First off, any sophisticated acquirer is going to ask the very same questions that I’ve highlighted in the section above upon the acquisition of your business. If you are in a jurisdiction that recognizes and enforces these covenants and agreements, you might want to consider getting them in place now, before you commence a sell-side process.   Furthermore, If you don’t have non-compete agreements with assignment provisions, you might want to negotiate new agreements with your employees now and provide adequate consideration to them for entering into the agreements.  Remember, this is something that should be done solely through the advice of an attorney who can advise you on such issues as adequate consideration and enforceability.

Final Thoughts

Buyers will want to talk to the target’s employees at the very early stages of the acquisition process and sellers will not want the acquirer talking to their employees at all until the acquirer owns the target.   Buyers and sellers need to find a common ground, usually in the late stages of diligence, where the buyer is able to meet with, at minimum, the key employees of the target.  Seller’s need to feel confident that the deal is all but done before allowing the buyer access to employees and the buyer will not want to invest a lot of time and money into the deal process if the seller’s employees may walk out the door upon the sale.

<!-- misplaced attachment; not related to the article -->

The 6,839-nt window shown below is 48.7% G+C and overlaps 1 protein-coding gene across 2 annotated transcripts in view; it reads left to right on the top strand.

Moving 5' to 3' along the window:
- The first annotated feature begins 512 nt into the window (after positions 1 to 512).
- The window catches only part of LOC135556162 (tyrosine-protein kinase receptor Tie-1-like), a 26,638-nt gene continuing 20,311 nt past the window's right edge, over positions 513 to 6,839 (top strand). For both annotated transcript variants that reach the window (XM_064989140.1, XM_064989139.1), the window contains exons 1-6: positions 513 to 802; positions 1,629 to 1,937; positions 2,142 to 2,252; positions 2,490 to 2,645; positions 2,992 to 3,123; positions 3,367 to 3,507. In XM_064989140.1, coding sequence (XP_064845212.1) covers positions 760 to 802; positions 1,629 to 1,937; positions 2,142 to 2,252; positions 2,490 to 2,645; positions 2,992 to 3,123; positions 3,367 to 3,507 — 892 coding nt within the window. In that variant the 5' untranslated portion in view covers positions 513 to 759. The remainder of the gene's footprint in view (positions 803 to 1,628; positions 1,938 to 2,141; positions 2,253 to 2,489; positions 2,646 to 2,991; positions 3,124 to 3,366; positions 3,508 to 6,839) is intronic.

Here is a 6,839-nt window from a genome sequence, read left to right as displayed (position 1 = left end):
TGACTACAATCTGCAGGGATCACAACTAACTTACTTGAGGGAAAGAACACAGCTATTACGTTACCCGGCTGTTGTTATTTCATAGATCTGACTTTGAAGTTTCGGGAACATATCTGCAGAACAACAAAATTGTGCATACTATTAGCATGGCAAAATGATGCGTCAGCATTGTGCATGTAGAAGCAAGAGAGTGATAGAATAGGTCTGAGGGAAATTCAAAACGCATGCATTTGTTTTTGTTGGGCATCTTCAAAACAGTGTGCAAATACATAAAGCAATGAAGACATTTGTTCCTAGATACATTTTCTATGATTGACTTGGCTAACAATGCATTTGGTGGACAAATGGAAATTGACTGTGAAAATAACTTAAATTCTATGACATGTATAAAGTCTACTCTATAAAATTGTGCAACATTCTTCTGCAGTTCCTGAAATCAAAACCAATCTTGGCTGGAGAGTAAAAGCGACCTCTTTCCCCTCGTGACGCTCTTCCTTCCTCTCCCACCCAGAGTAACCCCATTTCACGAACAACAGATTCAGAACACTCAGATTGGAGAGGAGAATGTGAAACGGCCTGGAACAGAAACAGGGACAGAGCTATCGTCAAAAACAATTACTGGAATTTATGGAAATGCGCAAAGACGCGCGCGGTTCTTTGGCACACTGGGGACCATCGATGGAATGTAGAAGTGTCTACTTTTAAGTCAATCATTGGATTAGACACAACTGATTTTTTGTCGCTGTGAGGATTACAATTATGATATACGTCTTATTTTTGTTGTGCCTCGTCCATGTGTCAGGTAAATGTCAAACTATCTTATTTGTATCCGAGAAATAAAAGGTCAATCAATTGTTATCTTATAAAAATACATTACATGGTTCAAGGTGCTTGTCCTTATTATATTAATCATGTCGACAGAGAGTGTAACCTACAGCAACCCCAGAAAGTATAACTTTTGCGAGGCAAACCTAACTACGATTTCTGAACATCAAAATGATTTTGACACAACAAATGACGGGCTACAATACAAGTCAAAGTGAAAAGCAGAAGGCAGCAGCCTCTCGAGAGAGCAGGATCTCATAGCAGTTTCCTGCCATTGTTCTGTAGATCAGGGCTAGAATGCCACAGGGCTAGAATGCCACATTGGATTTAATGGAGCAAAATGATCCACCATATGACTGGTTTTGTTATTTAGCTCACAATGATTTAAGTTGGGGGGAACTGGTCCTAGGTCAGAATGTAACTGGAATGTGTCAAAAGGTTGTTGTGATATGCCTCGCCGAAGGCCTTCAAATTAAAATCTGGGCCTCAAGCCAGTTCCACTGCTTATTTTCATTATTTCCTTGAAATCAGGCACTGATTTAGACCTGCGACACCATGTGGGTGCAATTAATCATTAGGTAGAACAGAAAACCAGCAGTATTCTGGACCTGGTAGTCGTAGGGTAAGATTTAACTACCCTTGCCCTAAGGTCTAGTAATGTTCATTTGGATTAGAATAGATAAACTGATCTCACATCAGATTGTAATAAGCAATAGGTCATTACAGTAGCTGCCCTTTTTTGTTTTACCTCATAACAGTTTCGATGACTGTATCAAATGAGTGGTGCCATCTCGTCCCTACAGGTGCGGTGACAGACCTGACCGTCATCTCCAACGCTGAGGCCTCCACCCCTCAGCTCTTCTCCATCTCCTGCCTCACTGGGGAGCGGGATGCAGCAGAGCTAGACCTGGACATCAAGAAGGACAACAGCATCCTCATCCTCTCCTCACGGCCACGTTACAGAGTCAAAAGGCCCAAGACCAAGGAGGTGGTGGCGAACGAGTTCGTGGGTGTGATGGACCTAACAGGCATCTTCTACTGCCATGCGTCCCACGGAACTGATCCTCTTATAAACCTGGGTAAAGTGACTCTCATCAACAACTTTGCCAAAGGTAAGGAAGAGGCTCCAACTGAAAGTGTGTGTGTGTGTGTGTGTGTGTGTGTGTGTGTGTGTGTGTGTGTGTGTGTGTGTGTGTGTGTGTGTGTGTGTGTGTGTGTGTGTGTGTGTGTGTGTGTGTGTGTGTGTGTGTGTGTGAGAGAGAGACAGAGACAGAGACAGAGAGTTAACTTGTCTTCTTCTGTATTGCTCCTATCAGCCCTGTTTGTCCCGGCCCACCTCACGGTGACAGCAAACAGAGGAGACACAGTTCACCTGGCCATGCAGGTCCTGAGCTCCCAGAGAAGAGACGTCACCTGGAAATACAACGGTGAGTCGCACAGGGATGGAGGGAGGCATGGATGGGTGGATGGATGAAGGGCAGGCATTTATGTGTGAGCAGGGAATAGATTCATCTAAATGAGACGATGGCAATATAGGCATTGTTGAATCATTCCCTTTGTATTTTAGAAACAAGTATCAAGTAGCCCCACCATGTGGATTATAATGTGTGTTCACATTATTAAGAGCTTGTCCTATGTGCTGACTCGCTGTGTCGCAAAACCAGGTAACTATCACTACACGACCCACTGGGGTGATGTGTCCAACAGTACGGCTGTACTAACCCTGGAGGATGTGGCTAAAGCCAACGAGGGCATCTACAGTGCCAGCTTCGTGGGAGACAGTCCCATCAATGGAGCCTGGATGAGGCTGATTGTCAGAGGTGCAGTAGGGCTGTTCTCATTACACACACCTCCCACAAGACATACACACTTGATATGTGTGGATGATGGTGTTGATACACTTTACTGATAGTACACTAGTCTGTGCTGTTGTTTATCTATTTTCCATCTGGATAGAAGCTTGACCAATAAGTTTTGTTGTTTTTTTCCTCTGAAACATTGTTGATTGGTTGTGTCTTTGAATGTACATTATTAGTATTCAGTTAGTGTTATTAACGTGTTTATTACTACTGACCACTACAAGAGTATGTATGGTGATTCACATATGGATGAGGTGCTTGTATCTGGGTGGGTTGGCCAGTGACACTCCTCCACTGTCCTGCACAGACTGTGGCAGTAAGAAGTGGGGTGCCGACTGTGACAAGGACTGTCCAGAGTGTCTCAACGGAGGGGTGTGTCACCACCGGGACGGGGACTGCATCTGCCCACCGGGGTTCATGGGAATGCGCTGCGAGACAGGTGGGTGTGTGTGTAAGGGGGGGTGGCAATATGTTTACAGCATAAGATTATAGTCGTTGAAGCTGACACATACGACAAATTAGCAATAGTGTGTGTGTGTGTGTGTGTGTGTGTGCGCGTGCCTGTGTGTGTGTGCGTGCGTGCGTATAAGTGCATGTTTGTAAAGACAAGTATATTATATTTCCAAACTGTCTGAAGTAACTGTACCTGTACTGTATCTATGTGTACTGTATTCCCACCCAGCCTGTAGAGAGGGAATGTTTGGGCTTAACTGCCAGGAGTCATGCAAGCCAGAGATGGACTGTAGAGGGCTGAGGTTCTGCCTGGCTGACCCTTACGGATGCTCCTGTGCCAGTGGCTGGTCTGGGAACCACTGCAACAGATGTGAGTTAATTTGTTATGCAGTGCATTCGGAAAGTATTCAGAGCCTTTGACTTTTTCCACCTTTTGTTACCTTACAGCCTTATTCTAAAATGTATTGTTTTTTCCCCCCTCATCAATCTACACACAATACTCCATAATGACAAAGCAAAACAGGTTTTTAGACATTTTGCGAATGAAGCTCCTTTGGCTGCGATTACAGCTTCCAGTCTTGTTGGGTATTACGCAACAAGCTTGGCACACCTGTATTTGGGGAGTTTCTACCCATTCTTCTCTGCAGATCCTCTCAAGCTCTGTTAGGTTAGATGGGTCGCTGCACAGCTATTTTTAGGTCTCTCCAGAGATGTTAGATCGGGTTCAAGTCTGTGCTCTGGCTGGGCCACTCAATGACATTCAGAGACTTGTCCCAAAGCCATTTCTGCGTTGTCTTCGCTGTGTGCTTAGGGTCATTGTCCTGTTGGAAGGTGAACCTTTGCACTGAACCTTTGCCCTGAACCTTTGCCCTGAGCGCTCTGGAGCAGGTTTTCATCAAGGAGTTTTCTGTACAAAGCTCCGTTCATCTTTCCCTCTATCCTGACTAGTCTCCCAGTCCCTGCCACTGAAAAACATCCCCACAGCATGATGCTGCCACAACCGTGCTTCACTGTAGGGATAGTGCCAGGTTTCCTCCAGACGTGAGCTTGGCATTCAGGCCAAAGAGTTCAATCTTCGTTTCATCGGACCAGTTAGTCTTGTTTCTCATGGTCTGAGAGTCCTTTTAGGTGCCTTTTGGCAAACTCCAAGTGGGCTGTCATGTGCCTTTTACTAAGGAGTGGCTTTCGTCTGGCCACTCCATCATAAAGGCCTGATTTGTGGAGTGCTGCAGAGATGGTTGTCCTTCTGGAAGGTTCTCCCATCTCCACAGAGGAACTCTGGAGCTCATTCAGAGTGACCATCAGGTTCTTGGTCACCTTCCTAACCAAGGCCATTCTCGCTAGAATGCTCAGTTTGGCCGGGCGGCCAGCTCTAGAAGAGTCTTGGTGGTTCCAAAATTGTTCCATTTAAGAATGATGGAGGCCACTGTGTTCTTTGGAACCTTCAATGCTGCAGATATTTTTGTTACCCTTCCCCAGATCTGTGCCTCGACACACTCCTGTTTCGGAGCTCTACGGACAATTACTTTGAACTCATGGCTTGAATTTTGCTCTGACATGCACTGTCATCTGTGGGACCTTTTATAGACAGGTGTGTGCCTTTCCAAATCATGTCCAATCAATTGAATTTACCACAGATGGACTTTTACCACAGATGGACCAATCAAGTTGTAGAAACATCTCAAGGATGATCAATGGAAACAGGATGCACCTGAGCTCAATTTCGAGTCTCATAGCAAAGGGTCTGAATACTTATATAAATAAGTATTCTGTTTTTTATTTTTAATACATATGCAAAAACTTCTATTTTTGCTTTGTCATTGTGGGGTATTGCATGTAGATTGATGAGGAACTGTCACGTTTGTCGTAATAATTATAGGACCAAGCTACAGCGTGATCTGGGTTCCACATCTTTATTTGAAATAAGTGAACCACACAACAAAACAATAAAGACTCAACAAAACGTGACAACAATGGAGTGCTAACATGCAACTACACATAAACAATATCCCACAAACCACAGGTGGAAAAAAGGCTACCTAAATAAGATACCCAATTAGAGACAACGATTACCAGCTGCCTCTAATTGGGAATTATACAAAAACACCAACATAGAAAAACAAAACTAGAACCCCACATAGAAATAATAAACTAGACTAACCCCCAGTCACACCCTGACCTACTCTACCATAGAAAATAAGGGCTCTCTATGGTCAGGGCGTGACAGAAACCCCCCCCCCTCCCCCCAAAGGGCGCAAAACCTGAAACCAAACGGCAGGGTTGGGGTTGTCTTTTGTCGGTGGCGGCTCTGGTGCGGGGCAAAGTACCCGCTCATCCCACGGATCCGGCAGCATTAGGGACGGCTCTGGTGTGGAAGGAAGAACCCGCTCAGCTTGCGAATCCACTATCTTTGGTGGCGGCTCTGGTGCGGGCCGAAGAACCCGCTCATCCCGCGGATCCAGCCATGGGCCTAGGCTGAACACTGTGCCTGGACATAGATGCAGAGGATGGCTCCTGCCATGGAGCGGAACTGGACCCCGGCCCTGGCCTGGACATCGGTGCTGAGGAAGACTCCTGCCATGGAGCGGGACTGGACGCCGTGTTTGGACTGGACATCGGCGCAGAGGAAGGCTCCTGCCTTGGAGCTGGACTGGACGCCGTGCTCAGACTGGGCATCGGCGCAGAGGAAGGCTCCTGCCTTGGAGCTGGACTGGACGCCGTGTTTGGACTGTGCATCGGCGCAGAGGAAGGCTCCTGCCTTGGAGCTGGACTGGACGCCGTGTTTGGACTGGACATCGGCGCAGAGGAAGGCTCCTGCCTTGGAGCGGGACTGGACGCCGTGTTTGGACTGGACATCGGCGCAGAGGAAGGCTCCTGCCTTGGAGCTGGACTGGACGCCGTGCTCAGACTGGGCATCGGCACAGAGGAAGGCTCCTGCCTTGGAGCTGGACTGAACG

Through careful planning, a seller can greatly decrease the risks that both sides will face in dealing with employees on the potentially life-changing topic of the sale of their employer.  By working with competent advisors before the sale process to make sure that consistently-obtained, enforceable non-solicitation and non-competition agreements with transfer provisions are in place, the seller will generally have more leverage in holding the acquirer off until much later stages in the acquisition process before getting his or her employees involved.